Safety and health at work in the context of an ageing workforce

OSH Professional

2: Healthy workplaces for all ages

Safety and health at work in the context of an ageing workforce

Legal obligation

Employers have a legal duty to ensure the safety and health of workers in every aspect related to the work. This includes assessing the risks to the safety and health of workers and adapting work to the individual.

The law also obliges employers to treat workers equally and prohibits discrimination based on age or . The 2010 Equality Act protects older people and disabled people from discrimination and employers have to make reasonable adjustments for disabled individuals and ensure that reasonable steps are taken to avoid disadvantage. 

However, with a view to ensuring full equality in practice, the principle of equal treatment does not prevent employers from adopting specific measures to prevent or compensate for disadvantages linked to age or . This includes measures to protect health and safety at work or aimed at promoting the integration of older people, or people with disabilities into the working environment.

Considering age and diversity in risk assessments

is the cornerstone of effective health and safety management. When carrying out risk assessments, it is important to take into account workforce diversity and pay special attention to workers who may be especially vulnerable: young workers, older workers, people with disabilities, women. In the UK , HSE and HSENI provide information on how to carry out risk assessments as well as consideration of vulnerable workers including older and younger workers.

Age is one aspect of diversity, and specific risk factors related to age need to be considered in risk assessments. In the case of young workers, risks include lack of experience, and for older workers, risks are related to potential changes in functional capacities.

Individuals vary greatly in terms of health and fitness and these differences increase with age, therefore assumptions must not be made purely based on age.

More about age-sensitive risk assessments can be found here.

Key points that should be considered in relation to risk assessments are:

  • Carry out or review risk assessments regularly;
  • Consider the tasks involved in specific jobs;
  • Corrective measures should be based on capabilities and objective risks rather than solely on age; and
  • Provide regular health checks to identify problems.

The following hazards, among others, need specific consideration in the case of older workers:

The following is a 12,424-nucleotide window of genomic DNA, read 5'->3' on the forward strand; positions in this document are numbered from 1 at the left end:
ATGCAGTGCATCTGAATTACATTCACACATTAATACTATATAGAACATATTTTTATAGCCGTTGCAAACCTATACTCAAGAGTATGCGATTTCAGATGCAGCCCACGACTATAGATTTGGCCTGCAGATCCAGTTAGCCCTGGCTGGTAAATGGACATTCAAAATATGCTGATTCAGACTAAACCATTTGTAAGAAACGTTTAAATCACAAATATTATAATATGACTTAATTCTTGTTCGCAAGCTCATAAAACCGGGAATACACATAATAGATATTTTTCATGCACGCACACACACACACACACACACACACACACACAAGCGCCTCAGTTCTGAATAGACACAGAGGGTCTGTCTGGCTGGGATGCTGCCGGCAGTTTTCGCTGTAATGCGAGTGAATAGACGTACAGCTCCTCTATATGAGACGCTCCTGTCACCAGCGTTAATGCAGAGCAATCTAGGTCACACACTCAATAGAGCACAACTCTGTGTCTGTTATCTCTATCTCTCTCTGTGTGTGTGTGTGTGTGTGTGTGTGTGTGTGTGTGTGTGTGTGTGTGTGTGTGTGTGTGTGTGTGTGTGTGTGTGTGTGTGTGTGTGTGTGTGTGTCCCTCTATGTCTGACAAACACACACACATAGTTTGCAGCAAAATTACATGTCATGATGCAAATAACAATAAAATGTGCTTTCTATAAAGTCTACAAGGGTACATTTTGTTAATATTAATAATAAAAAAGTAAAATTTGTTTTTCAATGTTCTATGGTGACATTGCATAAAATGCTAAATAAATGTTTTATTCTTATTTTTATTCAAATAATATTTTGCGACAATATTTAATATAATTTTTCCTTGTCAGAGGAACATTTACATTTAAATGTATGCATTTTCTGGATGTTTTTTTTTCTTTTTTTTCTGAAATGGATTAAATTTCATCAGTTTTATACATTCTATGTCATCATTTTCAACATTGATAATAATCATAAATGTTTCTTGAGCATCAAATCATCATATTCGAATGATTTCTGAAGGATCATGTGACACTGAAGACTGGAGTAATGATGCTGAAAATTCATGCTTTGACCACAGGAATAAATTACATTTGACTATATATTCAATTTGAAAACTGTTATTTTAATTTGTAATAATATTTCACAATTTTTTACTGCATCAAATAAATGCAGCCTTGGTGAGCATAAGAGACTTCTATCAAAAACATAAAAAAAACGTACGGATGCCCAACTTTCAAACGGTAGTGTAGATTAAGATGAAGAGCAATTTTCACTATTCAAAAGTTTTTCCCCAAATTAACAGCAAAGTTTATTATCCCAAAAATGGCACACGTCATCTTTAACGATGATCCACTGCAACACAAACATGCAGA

• Ergonomic hazards, such as repetitive movements, manual handling, awkward, uncomfortable postures, static postures;
  • Shift work;
  • Hot, cold or noisy work environments, vibration; and
  • Working at height.

Issues to consider in the case of older women include:

  • Menopause (with symptoms such as fatigue, sleep disturbance, hot flushes); and 
  • Caring responsibilities (which can affect both male and female workers, but in practice tend to fall mostly on women. Care duties among the workforce rise with age, but are most common among workers aged 50 to 64 years).

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  • Obsolete skills, lack of training;
  • Age discrimination; and
  • Poor work-life balance due to caring responsibilities.

In the UK, HSE and HSENI provide information on managing stress at work and the use of the Management Standards for work related stress.

During risk assessments it is important to:

  • Involve workers’ representatives and workers, including older workers, to ensure that their needs and perspectives are considered;
  • Ensure that full-time, part-time and flexible workers are considered in the assessment;
  • Assess work tasks as they are being carried out (not just focus on job titles), to gain a more accurate perspective of actual behaviours and physical and mental loads experienced by the worker; and
  • Provide risk reduction measures that have an impact on all workers, including older workers.

In addition to , health surveillance checks  can provide valuable information, as it can indicate lapses in workplace control measures and help detect risk factors at an early stage. If individuals in the company are exposed to noise or vibration, solvents, dusts, fumes, biological agents, asbestos, lead, work with compressed air or ionizing radiation, health surveillance may be a requirement.

Adapting the workplace

Based on the , employers might need to make adjustments to match the changing capacities and health status of workers. Measures should be based on objective risks and workers' capabilities, rather than on their age.

In the UK Government Foresight review, it was highlighted that involving older employees as co-designers of workplaces changes is essential to gain evidence from them and acceptance of future designs.  

Examples of adaptations include:

  • Adapting existing equipment or providing new equipment to eliminate or reduce manual handling, repetitive and forceful movements, awkward postures;
  • Providing adjustable workstations to suit all users of all ages operating them;
  • Rotating tasks;
  • Automating routine or monotonous tasks;
  • Changing shift patterns; and
  • Adjusting lighting.

Workplace adaptations should be a dynamic and continuous process based on risk assessments throughout a person’s career. Good workplace design and work organisation benefits workers of all age groups.

Examples of good practices

Here you can read more about how age-related changes can impact a worker's functional capacities and how this can be addressed at work.

Holistic approach to occupational safety and health management and the concept

Managing occupational safety and health in the context of an ageing workforce requires a holistic approach, taking into account various factors that influence a person’s ability to work. The concept represents such an approach. Learn more about the concept here.